But disappointment was averted at the last minute. “Suddenly, Lili, the little Pomeranian, started running frantically and trying to catch the soap bubbles. Even before I saw the picture I captured, we laughed at what just happened.”

 

Elinor knew instinctively when she had the perfect shot. “As soon as I saw the picture, I immediately loved it because it expresses everything Lili is – sly, full of character and a very funny little dog.”

 

Elinor took the pic with her Canon 5D Mark IV. The rest of her camera gear comprises:

 

  • Canon 1DX Mark II
  • Canon 300mm f/2.8 IS II
  • Canon 70-200mm f/2.8 IS II
  • Canon 16-35mm f/2.8 III USM
  • Sigma Art 135mm f/1.8
  • Sigma Art 50mm f/1.4

 

When she isn’t photographing clients’ pets, Elinor has a home full of them herself. And not just dogs. She is a complete animal lover. “I have always been a person who is very connected to animals. Animals were my best friends as a child. Today, I am raising two amazing dogs, two cats, a parrot and a horse.”

 

Advancing her knowledge of our animal buddies has been a key component of Elinor’s journey. In addition to her Animal Sciences degree from Hebrew University, she also joined a dog training academy. “I wanted to understand dogs better and learn more about these amazing animals. I am always fascinated by learning about communication between dogs and their psychology in order to better understand them.” And she has now completed her first year in veterinary studies. “For me, learning about animals is something that will last throughout my life, and I would always love to acquire more knowledge. I always try to give my animals the home they need, and improve myself to give them the best life they deserve. There is no doubt that, for me, animals are much more than best friends, they are family, they are part of who I am. They will be the first I will hug on bad days and on happy ones.”

 

With the extensive knowledge and enormous experience she has accumulated, I asked Elinor for her top tips for anyone who wishes to take great photos of their dogs. She offered four main pieces of advice.

 

  1. “Be patient. Unlike working with people, it is much harder to work with dogs. You must work patiently and gain the trust of the dog so that you can get the picture you dreamed of.”
  1. “Take pictures from different angles to understand exactly what effect you want in your picture. For example, do not be afraid to lie on the ground to see things from the dog's point of view.”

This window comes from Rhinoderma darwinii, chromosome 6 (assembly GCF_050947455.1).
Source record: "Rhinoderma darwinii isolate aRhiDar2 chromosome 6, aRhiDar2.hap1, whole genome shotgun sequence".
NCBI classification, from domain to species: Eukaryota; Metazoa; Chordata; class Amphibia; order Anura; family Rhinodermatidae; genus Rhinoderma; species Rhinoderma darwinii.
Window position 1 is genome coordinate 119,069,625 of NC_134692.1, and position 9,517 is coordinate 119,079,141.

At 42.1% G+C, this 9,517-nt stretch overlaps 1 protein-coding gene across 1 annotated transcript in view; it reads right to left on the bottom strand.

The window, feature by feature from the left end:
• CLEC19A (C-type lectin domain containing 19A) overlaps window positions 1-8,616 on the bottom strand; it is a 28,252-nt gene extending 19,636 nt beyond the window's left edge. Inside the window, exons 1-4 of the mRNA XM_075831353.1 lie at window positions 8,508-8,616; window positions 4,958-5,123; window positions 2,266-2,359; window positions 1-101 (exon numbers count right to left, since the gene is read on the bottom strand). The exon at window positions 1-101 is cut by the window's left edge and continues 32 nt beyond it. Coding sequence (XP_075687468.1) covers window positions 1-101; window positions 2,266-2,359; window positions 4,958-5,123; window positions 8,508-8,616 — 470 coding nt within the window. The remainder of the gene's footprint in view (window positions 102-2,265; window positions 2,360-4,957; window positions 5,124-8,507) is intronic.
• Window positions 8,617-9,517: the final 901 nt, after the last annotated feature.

1. “Before you go out to photograph dogs, learn to work with your equipment. In animal photography, everything happens very quickly, so there is a clear advantage for those who have technical knowledge and can operate their gear to capture those special moments.” 
  1. “Always, first and foremost, take care of the dogs and their safety. Do not take unnecessary risks. For example, avoid photographing dogs alone. Always make sure there is a person in charge of the dog, so you can deal with the photography and there is someone to take care of and monitor the situation to keep the dog safe.”

 

Credit: Elinor Roizman

 

As to Elinor’s ongoing and future career goals, it always comes back to connecting to dogs and their relationship to others and the world around them. “I strongly believe that, as a dog photographer, my goal is to tell their story from their point of view. Every year, I take on a new project of exposing people to dog-related stories so that I can help with awareness and express their voice.”

 

Credit: Elinor Roizman

 

She continues, “Another important goal of mine has already been achieved. In the beginning of my journey, photographers in the industry laughed when they heard about this field. Many people said I was wasting my time and money on expensive equipment, but the truth is that this field is growing so fast in Israel. Today, I am one of the managers of the largest Facebook group of dog photographers in the world, with more than 28,000 members from all over the world.”

 

Indeed, the love for dogs in Israel extends to all areas of the arts, including cinema, as in the recent critically acclaimed film SHEPHERD: The Story of a Jewish Dog, based on the Israeli novel by Asher Kravitz. Elinor has been so busy, she hasn’t had time to see it, but it’s a film she certainly intends to watch very soon. “I am a big fan of films related to history and the Holocaust, especially when it comes with the story of a dog.”

 

To find out more about Elinor and her work, visit her official website: https://www.dog-ma.photography/

 

Elinor Roizman
Credit: Yarin Klein